Once you arrive in Florence, don't hesitate to get in touch with tourism professionals for information and help in organising your stay.Tourist Information Office - APT
Italy and the city of Florence provide quality medical care. A European Health Insurance Card covers all medical expenses and/or repatriation.Vaccinations
No vaccinations are required to enter Italy.
For more information, contact the Air France Vaccination Centre:
There are no particular food safety risks.Water
Tap water is potable in Florence.
Most nationalities visiting Italy do not require a visa and are allowed to stay in the country for 90 days, if they have a valid passport.
Nationals of countries that have ratified the Schengen Agreement must declare their entry into the national territory with the ‘questura’ of the province where they are staying within eight days of their entry.
Nationals of countries not in the Schengen Agreement must declare their entry into Italian territory by affixing the Schengen stamp on their travel document at the border control (visit the website of the Italian police ( www.poliziadistato.it/articolo/10742/ ).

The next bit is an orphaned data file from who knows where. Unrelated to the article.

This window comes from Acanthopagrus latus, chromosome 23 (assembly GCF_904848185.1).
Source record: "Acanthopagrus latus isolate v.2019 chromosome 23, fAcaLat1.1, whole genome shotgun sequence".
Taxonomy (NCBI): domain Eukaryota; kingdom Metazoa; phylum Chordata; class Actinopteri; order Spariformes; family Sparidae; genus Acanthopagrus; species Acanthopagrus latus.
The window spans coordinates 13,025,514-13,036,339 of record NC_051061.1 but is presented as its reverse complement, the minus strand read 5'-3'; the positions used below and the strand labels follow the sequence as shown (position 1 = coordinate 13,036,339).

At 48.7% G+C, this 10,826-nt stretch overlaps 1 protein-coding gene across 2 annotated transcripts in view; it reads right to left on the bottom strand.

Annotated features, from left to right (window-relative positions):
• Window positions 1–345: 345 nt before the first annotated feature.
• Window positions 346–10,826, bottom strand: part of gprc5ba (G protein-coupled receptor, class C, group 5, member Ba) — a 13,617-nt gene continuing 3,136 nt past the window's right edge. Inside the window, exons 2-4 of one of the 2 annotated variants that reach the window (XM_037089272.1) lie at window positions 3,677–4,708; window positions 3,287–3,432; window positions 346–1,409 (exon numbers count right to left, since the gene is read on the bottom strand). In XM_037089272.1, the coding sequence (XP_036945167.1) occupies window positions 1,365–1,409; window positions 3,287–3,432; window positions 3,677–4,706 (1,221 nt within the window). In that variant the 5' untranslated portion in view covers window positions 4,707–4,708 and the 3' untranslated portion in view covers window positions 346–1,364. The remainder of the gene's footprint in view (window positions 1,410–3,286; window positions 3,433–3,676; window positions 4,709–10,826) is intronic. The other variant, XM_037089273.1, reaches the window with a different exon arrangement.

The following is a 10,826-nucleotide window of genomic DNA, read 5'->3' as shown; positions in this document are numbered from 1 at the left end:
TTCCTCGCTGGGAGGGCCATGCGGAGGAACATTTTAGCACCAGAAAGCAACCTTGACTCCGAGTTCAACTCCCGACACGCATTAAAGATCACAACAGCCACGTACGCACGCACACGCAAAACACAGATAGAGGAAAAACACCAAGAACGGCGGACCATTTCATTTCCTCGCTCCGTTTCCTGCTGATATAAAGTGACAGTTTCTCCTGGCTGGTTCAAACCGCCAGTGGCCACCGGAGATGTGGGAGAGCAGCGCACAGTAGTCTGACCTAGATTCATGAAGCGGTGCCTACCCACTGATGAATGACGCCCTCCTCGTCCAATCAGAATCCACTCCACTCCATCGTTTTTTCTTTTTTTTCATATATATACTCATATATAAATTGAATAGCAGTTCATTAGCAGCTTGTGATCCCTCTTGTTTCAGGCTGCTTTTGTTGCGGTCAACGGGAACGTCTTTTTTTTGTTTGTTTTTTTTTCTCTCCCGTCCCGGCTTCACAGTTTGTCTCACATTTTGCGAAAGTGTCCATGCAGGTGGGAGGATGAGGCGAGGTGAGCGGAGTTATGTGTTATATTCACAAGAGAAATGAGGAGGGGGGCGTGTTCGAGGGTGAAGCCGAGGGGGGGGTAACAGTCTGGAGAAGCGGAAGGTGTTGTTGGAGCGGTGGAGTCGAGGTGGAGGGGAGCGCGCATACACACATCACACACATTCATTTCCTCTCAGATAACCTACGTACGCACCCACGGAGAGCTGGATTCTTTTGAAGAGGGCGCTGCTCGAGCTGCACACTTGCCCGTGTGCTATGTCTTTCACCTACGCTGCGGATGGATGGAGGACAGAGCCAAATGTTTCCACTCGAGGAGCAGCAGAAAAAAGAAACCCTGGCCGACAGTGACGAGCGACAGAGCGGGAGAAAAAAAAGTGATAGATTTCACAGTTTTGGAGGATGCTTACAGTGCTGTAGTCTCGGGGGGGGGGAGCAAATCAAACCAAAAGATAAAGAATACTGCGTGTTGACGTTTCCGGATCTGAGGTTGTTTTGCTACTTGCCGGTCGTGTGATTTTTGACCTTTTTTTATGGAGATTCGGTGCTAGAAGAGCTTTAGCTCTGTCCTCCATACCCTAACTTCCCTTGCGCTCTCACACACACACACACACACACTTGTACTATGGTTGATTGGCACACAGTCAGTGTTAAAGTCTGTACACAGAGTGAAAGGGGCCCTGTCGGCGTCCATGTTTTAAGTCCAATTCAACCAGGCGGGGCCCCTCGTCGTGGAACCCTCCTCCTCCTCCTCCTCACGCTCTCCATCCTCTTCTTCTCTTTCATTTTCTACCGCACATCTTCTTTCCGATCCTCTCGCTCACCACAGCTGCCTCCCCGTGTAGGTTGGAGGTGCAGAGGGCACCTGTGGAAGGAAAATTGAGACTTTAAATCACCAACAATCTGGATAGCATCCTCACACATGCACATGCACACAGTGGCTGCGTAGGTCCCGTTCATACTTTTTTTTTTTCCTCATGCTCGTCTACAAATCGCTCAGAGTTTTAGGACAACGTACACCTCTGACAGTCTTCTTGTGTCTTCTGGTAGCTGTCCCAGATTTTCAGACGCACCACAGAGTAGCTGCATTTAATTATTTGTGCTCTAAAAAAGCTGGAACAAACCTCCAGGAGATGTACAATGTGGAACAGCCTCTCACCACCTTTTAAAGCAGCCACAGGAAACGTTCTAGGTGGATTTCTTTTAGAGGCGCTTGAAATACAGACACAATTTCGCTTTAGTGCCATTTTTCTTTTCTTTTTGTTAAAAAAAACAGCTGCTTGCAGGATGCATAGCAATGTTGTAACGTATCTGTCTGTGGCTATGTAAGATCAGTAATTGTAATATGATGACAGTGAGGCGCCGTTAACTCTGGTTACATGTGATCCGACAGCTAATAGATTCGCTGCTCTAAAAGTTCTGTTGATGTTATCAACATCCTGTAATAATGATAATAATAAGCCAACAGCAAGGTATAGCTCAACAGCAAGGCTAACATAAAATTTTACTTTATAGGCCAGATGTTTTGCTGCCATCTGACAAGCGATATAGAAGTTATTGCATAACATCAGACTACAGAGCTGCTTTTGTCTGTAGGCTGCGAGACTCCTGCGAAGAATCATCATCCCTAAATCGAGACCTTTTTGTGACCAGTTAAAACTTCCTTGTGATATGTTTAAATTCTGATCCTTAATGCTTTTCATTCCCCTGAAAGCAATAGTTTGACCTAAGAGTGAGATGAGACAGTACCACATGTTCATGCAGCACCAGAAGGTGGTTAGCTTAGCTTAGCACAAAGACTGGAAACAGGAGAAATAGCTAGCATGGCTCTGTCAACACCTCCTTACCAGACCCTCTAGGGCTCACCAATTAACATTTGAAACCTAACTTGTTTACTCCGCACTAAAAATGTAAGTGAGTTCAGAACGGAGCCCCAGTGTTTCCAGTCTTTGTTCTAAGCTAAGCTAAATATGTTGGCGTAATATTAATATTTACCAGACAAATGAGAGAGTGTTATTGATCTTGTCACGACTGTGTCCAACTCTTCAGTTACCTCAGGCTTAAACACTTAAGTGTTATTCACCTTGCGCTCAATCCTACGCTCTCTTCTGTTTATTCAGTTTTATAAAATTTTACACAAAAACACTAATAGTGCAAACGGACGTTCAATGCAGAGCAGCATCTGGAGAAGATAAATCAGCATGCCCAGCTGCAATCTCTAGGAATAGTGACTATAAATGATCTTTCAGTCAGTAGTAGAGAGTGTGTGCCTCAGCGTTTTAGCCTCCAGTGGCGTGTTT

Here are a few useful phrases in Italian for your stay in Florence:
Hello / Good morning / Good afternoon: Buongiorno
Good evening: Buonasera
No, thank you: No, grazie
Thank you very much: Grazie mille
Please: Per favore
I don't understand: Non capisco
Could you repeat ?: Può ripetere ? (polite form) / Potete ripetere ? (plural form)
What time is it ?: Che ora è ? / Che ora sono ?
Sorry: Mi scusi (polite form)
Excuse me: Scusatemi (plural form)
Train station: Stazione
Hotel: Hotel / Albergho
I'm (…): Sono (…).
I'm looking for (…): Sto cercando (…).
How much is (…)?: Quanto costa ?
Do you have (…)?: Fare ? (polite form) / Avete (…) ? (plural form)
Where can I find (…)?: Dove si trova (…) ? / Dove posso trovare (…) ?
Where can I buy (…)?: Dove si compra (…) ? / Dove posso comprare (…) ?
I'd like (…): Vorrei (…).
And what about tiping?
Tipping is not customary in Italy. However, if you are very satisfied with the service, you can leave a supplement of 5 to 15%.